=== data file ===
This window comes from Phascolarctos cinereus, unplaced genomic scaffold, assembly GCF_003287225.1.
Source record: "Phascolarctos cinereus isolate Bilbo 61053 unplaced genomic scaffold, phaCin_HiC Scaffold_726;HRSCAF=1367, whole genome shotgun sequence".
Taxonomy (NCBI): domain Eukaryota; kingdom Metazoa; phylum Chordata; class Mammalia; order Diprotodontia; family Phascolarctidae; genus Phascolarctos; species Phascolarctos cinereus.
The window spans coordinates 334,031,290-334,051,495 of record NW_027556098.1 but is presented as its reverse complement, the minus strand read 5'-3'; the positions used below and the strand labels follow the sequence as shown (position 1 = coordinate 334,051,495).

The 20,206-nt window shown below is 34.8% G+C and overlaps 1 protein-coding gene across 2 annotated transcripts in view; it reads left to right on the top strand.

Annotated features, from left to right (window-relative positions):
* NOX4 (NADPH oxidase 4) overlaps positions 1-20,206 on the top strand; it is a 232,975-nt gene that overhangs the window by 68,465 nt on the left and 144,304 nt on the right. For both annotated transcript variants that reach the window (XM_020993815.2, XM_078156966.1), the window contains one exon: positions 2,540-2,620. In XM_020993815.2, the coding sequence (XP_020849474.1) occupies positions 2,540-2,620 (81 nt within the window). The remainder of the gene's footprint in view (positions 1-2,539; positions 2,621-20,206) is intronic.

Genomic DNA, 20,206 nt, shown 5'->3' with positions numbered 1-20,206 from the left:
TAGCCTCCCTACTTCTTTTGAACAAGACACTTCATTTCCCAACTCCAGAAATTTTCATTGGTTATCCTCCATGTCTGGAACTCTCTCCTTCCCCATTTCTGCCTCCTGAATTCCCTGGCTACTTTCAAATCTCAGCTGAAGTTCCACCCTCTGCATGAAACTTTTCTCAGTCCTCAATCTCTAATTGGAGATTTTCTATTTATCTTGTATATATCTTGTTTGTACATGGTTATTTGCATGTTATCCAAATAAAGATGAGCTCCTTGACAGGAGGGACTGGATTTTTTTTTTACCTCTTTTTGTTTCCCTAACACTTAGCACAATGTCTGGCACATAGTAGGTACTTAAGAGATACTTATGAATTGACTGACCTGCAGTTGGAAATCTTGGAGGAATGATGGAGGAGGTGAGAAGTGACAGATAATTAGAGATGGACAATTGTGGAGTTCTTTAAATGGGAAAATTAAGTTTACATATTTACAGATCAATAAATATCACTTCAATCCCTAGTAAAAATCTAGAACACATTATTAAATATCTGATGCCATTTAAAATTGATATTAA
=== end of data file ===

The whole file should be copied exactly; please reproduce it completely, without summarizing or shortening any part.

This window comes from Phascolarctos cinereus, unplaced genomic scaffold, assembly GCF_003287225.1.
Source record: "Phascolarctos cinereus isolate Bilbo 61053 unplaced genomic scaffold, phaCin_HiC Scaffold_726;HRSCAF=1367, whole genome shotgun sequence".
Taxonomy (NCBI): domain Eukaryota; kingdom Metazoa; phylum Chordata; class Mammalia; order Diprotodontia; family Phascolarctidae; genus Phascolarctos; species Phascolarctos cinereus.
The window spans coordinates 334,031,290-334,051,495 of record NW_027556098.1 but is presented as its reverse complement, the minus strand read 5'-3'; the positions used below and the strand labels follow the sequence as shown (position 1 = coordinate 334,051,495).

The 20,206-nt window shown below is 34.8% G+C and overlaps 1 protein-coding gene across 2 annotated transcripts in view; it reads left to right on the top strand.

Annotated features, from left to right (window-relative positions):
* NOX4 (NADPH oxidase 4) overlaps positions 1-20,206 on the top strand; it is a 232,975-nt gene that overhangs the window by 68,465 nt on the left and 144,304 nt on the right. For both annotated transcript variants that reach the window (XM_020993815.2, XM_078156966.1), the window contains one exon: positions 2,540-2,620. In XM_020993815.2, the coding sequence (XP_020849474.1) occupies positions 2,540-2,620 (81 nt within the window). The remainder of the gene's footprint in view (positions 1-2,539; positions 2,621-20,206) is intronic.

Genomic DNA, 20,206 nt, shown 5'->3' with positions numbered 1-20,206 from the left:
TAGCCTCCCTACTTCTTTTGAACAAGACACTTCATTTCCCAACTCCAGAAATTTTCATTGGTTATCCTCCATGTCTGGAACTCTCTCCTTCCCCATTTCTGCCTCCTGAATTCCCTGGCTACTTTCAAATCTCAGCTGAAGTTCCACCCTCTGCATGAAACTTTTCTCAGTCCTCAATCTCTAATTGGAGATTTTCTATTTATCTTGTATATATCTTGTTTGTACATGGTTATTTGCATGTTATCCAAATAAAGATGAGCTCCTTGACAGGAGGGACTGGATTTTTTTTTTACCTCTTTTTGTTTCCCTAACACTTAGCACAATGTCTGGCACATAGTAGGTACTTAAGAGATACTTATGAATTGACTGACCTGCAGTTGGAAATCTTGGAGGAATGATGGAGGAGGTGAGAAGTGACAGATAATTAGAGATGGACAATTGTGGAGTTCTTTAAATGGGAAAATTAAGTTTACATATTTACAGATCAATAAATATCACTTCAATCCCTAGTAAAAATCTAGAACACATTATTAAATATCTGATGCCATTTAAAATTGATATTAA